Although I have been golfing for only two years, I am not totally new to the game. I spent the last 10 of my first 12 years living next door to the Ocean View Municipal Golf Course in Norfolk, Virginia. Our two-bedroom bungalow house was located at 609 Greenview Lane, right across from hole number 3. I used to wade in the ditch that ran parallel with the fairway and look for golf balls. We could be sitting at the dinner table and hear “Fore!!” and a couple of seconds later a ball would hit the roof of our house. My brother Rodney and I would charge out the back door and hunt for the ball to add to our sizable collection kept in buckets in our car port. We would clean them up and sell them, possibly back to the golfers who lost them, for a tidy profit. We would cut the covers off damaged balls, slice the rubber band inside and watch the ball hop like some crazed animal all over the carport pad.
I used to stand for hours, peering thru the 30-foot tall chain link fence, that semi-protected our street, and the kids who played on it from the errant balls that hooked left. I watched the carts pull up at the tee. I was fascinated by the clothes the golfers wore, and the clubs they used. I watched the balls fly down the fairway. I heard the congratulations and sometimes the swear words coming from the golfers. I so wanted to play on that course.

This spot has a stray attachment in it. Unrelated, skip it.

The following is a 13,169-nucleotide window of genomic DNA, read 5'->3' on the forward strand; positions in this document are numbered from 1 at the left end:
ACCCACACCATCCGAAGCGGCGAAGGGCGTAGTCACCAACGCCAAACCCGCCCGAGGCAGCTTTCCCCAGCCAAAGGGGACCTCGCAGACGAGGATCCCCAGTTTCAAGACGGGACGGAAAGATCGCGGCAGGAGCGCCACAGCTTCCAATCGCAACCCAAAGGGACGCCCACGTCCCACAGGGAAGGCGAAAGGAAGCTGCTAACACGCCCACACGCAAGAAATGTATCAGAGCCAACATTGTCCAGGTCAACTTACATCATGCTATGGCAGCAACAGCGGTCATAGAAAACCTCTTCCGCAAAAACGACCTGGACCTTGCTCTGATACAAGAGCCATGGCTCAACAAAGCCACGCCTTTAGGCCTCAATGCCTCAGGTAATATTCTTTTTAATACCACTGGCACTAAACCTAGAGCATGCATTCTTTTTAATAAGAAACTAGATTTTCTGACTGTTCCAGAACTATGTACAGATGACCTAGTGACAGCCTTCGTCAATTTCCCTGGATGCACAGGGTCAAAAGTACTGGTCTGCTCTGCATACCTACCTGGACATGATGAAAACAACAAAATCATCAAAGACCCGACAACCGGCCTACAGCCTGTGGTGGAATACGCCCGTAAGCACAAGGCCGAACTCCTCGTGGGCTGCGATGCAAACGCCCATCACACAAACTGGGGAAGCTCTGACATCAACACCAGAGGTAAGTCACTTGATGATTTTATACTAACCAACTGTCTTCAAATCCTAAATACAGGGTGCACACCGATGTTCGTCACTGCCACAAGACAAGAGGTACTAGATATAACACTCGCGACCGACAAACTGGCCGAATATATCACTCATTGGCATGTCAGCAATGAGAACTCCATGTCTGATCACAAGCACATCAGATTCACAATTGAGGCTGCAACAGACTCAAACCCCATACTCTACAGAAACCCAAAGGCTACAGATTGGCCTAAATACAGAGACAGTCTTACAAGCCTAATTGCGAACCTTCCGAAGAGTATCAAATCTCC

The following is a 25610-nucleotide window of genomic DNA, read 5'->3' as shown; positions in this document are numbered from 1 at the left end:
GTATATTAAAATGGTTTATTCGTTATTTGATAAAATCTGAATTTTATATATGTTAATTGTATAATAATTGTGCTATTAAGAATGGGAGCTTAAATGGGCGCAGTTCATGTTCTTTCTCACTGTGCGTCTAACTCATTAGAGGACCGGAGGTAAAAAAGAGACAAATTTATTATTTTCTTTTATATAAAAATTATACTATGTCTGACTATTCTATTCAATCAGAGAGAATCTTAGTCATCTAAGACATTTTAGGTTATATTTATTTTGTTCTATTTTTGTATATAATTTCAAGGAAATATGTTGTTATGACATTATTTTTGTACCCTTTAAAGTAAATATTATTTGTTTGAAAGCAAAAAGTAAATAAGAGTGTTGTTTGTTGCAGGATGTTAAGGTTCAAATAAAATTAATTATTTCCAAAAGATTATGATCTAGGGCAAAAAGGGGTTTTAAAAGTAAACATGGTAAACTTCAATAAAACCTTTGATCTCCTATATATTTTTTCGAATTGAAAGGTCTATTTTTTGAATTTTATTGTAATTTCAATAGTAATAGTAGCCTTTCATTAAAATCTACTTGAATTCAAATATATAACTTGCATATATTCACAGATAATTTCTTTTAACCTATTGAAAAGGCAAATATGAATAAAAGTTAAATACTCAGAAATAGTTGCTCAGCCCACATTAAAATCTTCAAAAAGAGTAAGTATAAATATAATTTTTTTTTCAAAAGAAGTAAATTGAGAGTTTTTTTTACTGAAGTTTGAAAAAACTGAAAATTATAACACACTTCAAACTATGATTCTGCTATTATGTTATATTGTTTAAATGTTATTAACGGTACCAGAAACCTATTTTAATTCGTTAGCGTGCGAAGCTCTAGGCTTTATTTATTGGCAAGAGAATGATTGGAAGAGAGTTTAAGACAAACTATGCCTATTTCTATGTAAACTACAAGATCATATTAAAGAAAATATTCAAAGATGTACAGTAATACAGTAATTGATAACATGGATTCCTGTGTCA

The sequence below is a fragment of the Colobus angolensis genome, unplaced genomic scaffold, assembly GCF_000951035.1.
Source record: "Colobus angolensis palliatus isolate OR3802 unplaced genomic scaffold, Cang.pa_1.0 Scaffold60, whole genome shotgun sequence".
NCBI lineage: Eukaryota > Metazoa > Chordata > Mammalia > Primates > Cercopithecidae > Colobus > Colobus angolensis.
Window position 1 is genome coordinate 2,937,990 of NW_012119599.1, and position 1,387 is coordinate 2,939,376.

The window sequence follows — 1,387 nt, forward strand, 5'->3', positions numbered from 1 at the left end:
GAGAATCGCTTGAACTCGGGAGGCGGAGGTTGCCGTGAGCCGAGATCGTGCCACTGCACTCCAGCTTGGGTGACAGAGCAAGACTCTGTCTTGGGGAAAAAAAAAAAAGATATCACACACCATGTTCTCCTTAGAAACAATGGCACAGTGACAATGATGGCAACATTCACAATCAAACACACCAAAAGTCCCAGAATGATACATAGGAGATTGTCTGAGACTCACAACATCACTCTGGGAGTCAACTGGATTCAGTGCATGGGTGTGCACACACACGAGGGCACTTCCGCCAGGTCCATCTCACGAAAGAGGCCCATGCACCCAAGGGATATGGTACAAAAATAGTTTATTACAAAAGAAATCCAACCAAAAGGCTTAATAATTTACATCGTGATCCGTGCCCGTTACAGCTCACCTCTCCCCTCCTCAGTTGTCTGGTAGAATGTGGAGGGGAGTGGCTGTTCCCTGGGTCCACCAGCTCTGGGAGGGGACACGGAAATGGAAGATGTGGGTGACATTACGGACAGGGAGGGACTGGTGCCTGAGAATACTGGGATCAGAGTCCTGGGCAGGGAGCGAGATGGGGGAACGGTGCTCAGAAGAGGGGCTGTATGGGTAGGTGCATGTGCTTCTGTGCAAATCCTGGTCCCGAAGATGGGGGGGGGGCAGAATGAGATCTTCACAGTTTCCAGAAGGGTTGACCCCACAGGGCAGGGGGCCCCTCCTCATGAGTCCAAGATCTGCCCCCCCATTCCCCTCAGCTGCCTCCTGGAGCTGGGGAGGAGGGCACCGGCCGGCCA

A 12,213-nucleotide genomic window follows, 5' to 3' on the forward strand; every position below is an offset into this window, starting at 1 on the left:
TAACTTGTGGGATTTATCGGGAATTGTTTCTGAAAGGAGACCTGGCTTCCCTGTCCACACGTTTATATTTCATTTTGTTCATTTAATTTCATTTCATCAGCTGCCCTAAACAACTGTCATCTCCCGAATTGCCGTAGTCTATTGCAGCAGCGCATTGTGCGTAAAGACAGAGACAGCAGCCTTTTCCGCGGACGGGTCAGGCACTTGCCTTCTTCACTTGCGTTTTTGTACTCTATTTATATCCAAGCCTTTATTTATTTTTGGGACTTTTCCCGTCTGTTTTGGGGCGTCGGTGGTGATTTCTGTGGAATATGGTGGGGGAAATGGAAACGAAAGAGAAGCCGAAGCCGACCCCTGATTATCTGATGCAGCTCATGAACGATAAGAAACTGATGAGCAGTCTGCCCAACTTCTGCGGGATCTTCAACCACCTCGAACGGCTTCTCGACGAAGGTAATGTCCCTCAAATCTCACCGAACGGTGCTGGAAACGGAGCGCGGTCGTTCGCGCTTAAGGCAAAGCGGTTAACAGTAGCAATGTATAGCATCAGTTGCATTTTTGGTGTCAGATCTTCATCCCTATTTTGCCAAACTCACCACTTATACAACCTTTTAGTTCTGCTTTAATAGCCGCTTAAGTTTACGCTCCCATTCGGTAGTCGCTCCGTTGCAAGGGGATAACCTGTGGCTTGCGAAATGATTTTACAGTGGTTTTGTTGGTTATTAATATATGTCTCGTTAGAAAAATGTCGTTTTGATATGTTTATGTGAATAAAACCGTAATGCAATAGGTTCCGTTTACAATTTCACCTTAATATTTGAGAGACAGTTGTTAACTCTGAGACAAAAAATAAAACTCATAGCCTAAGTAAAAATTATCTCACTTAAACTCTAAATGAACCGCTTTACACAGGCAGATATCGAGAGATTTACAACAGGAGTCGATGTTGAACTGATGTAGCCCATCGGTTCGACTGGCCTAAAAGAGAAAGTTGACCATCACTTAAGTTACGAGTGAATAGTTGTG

I wanted to be a golfer and play on the course for real.
I had a couple of clubs. One was a shortened persimmon wood driver, the head held on with masking tape and glue. I salvaged that club from a water hazard. The other club was a nine iron that the pastor of our church gave me. I would sneak out onto hole 3 just before dark, wait until I knew no one was going to find me, and I would tee up a ball for myself. I could hit it hard and straight. I could par hole 3, a 369-yard par four, the only hole I played, with that old driver, that also was my putter and my nine iron.
Why can’t I do that now?! Just a few weeks ago I got my 50-year-old wish. I played Ocean View with my friend John, a retired school principal and a good golfer. We formed a foursome with a couple of ladies, who like us, had no reserved tee time. It was fun but at the same time a bit surreal. John drove a cart with our clubs while I walked with the ladies who were playing nine holes on foot. When we hit the tee at 3, I looked to my left and saw my old home, the 609 easy to spot on the front of the house. I could almost see my Mom coming out the front door to check if I had sneaked out onto the course.
I thought about those days. Now here I was 50 years later playing for real.
I teed up my ball, coiled up for the hit and sliced the ball into the fairway of hole 5.
Why do I keep playing this stupid game? I will tell you why. I play for the memories, for the time I spend with friends, including my motor coaching ones, and for that great shot that I make every now and then. I play for the green grass, the blue sky and the cheap clubhouse hot dogs.
I play it in spite of that shot off tee 3 that went so far right that Teddy Bear, my Cocker Spaniel, couldn’t find the ball if it was wrapped in bacon.
I sort of fudged that last line from Feherty. He won’t care. Fudging is allowed in golf.
It may be a stupid game. My wife sure thinks so, but golfing is now as much a part of my life as motor coaching is. They are intertwined. I have two sets of clubs, one for the coach and one at home.
In the months and years ahead, I hope to drive my coach to somewhere new and find a beautiful golf course that has a good ball exchange program and is looking for new members. Then, again, maybe I will make that miracle shot and hit the greens in regulation.